The Holley Bookstore at UUCL sells mainly Unitarian Universalist related books from the UUA Bookstore and Fair Trade products from Equal Exchange and Hope for Women. The bookstore is located in the Fellowship Hall, near the piano. We are open for business most Sundays before and after the 11:00 a.m. church service. The bookstore exists primarily to promote awareness and availability of UU-related books and materials and Fair Trade products. Products are priced so that a small profit is returned to the Church. Kroger gift cards are also sold at the bookstore for the benefit of our church.
For the most part, we order books from the UUA Bookstore and our own UUCL authors. Occasionally we will add other books, particularly if we have had a speaker at church who has written a book that we think would be of interest to our congregation. We gladly promote and carry books by UUCL authors and welcome suggestions that people may have.
We carry Fair Trade products from Equal Exchange and Hope for Women. We began participating in Equal Exchange’s Interfaith Program several years ago and we currently sell a representative line of their products, including coffee, tea, cocoa, chocolate and snacks. We continue to add new Equal Exchange products as they are introduced. Our congregation has been very receptive to these new offerings. Our gift-wrapped minis have become our signature item and fly off the table, especially before holidays. We also sell beautiful handmade Fair Trade greeting cards from Hope for Women. We were the first place in Lexington, KY to carry Hope for Women’s India collection greeting cards, then their El Salvador collection. Other stores have since followed our lead. We are still the only place in town where you will find Hope for Women’s attractive tagua bracelets made by women in Columbia.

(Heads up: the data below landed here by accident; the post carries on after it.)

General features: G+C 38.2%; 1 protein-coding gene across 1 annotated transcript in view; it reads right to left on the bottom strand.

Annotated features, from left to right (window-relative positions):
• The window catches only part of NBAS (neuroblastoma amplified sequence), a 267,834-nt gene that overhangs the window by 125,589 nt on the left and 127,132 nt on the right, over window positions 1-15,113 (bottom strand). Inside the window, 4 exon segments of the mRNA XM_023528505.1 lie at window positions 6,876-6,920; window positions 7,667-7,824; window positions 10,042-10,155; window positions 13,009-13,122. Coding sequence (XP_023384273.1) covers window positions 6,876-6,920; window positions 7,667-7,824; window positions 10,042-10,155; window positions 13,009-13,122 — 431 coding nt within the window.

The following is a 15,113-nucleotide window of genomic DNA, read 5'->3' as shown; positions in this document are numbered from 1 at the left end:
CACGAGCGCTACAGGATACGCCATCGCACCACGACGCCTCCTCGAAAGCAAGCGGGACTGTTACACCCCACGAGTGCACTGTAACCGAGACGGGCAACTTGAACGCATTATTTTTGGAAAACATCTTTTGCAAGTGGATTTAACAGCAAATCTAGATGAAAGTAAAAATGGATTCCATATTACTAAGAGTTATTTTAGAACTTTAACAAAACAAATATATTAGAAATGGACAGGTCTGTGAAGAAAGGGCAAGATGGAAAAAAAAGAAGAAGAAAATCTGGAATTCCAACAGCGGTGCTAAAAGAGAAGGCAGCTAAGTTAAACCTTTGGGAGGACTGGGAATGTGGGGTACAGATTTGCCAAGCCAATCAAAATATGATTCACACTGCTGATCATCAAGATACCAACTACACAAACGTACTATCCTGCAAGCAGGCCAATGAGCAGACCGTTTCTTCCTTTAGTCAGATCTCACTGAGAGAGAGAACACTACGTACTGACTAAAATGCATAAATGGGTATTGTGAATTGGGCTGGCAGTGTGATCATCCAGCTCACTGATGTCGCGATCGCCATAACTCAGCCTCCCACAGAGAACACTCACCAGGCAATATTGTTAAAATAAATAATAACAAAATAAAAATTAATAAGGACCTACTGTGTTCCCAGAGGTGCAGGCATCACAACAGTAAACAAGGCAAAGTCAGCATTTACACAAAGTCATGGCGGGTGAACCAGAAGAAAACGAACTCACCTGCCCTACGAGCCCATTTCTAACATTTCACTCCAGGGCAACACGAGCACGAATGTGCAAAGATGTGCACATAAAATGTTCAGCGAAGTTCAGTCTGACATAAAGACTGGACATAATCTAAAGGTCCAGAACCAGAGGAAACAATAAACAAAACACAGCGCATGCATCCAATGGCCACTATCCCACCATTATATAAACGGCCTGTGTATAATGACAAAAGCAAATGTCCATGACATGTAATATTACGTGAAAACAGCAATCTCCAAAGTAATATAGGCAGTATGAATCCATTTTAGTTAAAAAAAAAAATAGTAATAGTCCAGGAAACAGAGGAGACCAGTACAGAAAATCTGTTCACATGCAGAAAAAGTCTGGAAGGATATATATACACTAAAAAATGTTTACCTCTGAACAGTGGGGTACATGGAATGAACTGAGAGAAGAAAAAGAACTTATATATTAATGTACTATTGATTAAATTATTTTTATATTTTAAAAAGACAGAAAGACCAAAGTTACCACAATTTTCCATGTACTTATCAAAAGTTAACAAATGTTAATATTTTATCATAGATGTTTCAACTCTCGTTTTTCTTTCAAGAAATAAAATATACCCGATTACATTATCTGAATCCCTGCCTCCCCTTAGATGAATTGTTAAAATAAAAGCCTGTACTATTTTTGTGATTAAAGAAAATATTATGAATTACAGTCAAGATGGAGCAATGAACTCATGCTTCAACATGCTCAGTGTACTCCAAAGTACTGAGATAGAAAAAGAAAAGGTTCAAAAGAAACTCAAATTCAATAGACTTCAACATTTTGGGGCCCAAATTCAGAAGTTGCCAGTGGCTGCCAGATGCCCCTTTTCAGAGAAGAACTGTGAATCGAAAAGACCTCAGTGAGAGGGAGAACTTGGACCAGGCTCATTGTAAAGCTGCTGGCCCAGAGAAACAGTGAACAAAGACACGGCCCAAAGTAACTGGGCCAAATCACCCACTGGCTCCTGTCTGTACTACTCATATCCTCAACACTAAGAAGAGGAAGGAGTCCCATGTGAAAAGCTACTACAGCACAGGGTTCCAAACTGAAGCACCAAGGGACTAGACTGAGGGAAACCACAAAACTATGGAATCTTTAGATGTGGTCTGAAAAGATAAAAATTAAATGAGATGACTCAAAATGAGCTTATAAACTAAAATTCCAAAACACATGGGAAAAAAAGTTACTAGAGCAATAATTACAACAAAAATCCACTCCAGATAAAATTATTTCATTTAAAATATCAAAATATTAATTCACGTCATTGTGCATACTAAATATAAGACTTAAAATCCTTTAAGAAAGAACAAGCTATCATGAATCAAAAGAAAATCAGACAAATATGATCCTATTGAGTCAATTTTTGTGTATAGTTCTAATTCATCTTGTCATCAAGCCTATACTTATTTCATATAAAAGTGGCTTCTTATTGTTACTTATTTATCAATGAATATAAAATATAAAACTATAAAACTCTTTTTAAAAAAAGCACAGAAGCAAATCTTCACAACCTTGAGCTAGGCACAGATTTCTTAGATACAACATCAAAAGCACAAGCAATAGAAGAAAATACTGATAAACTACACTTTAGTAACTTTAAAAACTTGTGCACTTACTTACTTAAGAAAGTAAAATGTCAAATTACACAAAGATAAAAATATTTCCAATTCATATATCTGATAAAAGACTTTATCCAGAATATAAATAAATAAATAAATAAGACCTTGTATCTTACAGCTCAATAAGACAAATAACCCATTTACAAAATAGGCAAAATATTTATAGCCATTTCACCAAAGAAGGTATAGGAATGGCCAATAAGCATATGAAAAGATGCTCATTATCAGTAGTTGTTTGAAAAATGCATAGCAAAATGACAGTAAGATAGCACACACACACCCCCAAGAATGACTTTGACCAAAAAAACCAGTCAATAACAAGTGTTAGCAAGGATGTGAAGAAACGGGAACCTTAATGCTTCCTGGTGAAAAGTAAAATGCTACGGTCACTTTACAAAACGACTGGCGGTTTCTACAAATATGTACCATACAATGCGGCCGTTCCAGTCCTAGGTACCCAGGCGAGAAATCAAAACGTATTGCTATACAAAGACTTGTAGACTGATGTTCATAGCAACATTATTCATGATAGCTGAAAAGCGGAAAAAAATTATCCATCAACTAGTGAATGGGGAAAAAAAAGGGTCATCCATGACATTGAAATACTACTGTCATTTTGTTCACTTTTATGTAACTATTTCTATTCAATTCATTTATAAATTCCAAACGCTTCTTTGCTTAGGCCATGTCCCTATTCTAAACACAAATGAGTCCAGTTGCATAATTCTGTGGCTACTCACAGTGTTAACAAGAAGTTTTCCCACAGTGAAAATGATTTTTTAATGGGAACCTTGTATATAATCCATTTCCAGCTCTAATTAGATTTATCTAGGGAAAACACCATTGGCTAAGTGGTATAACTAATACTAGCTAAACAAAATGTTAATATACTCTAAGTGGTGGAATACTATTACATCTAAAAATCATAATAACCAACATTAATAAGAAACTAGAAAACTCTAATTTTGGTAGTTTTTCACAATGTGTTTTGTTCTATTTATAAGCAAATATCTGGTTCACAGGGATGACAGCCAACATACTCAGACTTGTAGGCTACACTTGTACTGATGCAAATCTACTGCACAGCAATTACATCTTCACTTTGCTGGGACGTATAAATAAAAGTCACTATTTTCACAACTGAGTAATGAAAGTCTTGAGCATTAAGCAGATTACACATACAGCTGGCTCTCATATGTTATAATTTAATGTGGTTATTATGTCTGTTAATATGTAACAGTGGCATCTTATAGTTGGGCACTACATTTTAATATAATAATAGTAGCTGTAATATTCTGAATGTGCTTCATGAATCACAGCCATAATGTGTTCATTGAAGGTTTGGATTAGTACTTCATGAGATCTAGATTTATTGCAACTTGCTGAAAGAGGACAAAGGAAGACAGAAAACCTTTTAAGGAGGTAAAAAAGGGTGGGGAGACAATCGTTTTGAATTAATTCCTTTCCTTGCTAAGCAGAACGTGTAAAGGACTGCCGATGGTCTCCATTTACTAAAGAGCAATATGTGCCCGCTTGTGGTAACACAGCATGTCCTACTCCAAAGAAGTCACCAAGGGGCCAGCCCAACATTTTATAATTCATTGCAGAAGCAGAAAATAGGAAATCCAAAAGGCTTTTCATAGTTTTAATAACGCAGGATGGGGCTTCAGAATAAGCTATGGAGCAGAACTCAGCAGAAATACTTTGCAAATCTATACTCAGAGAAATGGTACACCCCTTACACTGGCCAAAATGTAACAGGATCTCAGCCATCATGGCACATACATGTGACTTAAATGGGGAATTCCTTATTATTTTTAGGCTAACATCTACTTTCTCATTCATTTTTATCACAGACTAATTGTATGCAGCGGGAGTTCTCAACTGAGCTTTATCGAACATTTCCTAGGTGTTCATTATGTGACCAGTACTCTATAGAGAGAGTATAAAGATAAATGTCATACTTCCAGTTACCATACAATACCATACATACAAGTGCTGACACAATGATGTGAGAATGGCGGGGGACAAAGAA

The Holley Bookstore is named for Horace Holley (February 13, 1781 – July 31, 1827), a leading educator and Unitarian minister of his day. He was recruited from Boston, Massachusetts to serve as Transylvania University’s president during the period Lexington was known nationally as “The Athens of the West.” During his tenure (1818-1827), Transylvania University flourished. Rev. Holley was eventually forced out of his position by conservative religious and political forces.